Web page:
The California senator challenged Biden's stance on busing to desegregate public schools during the 1970s during Thursday's Democratic debate in Miami. Harris, who is black, was part of a busing program as a child and her pointed questioning of Biden was one of the night's breakout moments.
Biden said he didn't oppose busing but federal intervention in the issue. But in the early and mid-1970s, those were the fault lines in almost every U.S. community, from New Orleans to Boston, where there was stiff opposition to busing. If you were a politician opposing federally enforced busing, you were enabling any local school board or city government that was fighting against it.
Ten Democratic presidential candidates drew the second night of debates to a close with calls for a new generation of elected leadership, pledges to protect reproductive rights and promises to move beyond the divisiveness of President Donald Trump's tenure.
California Sen. Kamala (KAH'-mah-lah) Harris says she would focus on kitchen-table issues. South Bend, Indiana, Mayor Pete Buttigieg (BOO'-tuh-juhj) says a generational change is needed in the White House.
New York Sen. Kirsten Gillibrand pledged to ferociously defend abortion rights. Former Colorado Gov. John Hickenlooper warned that the burgeoning popularity of socialism within the Democratic Party could get Trump reelected.
Former Vice President Joe Biden says America needs to restore its soul.
The first Democratic debate on Wednesday night also drew 10 candidates.
Smoothing over relationships with allies is top of mind for Democrats, who were asked how they'd repair frayed foreign ties if they're picked to replace President Donald Trump.
Former Vice President Joe Biden, California Sen. Kamala Harris and California Rep. Eric Swalwell said Thursday that they would reach out first to NATO alliance members to reinforce those ties.
Vermont Sen. Bernie Sanders urged a focus on the United Nations, while author Marianne Williamson and Colorado Sen. Michael Bennet said they'd call European allies.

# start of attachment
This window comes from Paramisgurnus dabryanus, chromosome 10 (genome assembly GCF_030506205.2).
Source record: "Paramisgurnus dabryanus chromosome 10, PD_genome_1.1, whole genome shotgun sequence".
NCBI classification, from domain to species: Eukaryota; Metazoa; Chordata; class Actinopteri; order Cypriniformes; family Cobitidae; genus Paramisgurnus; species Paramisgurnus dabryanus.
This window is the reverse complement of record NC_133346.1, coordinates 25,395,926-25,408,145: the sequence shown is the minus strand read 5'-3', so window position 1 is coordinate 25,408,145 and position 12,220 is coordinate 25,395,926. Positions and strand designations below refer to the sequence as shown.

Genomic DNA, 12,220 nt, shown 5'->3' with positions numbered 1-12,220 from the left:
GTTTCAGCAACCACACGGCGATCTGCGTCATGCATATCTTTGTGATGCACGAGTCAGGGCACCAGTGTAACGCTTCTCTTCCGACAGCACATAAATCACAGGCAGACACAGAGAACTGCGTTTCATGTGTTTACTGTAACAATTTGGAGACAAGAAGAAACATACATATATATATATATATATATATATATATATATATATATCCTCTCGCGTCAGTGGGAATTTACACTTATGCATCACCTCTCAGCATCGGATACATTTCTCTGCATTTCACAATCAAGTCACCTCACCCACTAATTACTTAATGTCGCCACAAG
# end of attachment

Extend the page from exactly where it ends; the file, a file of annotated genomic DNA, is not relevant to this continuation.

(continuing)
Former Colorado Gov. John Hickenlooper and businessman Andrew Yang said they'd address China, while New York Sen. Kirsten Gillibrand would engage with Iran and work toward stabilizing the Middle East.
South Bend, Indiana, Mayor Pete Buttigieg (BOO'-tuh-juhj) says all U.S. international relationships should change because by the end of Trump's term, the country "likely will have pissed off other allies."
Candidates in the Democratic presidential debate are echoing calls for greater gun control measures, though there was little consensus on how to be the most effective.
Former Vice President Joe Biden championed his past work of what he said was beating the National Rifle Association.
California Rep. Eric Swalwell championed his buyback program for assault weapons.
Swalwell says, "Keep your pistols, keep your rifles, keep your shotguns. But we can take the most dangerous weapons from the most dangerous people."
California Sen. Kamala Harris says Swalwell's idea is "a great one." But she says, "The problem is Congress has not had the courage to act."
Harris says as president she will give Congress 100 days "to pull their act together" and get a bill to her desk. If not, she promises wide-ranging executive action on gun control.
Candidates on stage at the Democratic presidential debate are struggling to limit their answers to the one thing they would hope to accomplish as president.
New York Sen. Kirsten Gillibrand rattled off several, including a family bill of rights that includes universal preschool and affordable day care.
California Sen. Kamala Harris ticked off a list including a middle-class tax cut, reinstating the Deferred Action for Childhood Arrivals program and gun control.
Others followed with lists and nonspecific goals, such as Vermont Sen. Bernie Sanders calling for a "political revolution" and former Vice President Joe Biden pledging to beat Donald Trump.
Author Marianne Williamson notably said she would call the Prime Minister of New Zealand and declare the United States a better country to raise children.
Moderator Chuck Todd graded the group a C-minus for their adherence to the rules.
Several Democratic presidential candidates are declaring the climate crisis an existential threat and promising sweeping government action to combat dangers of a warming planet.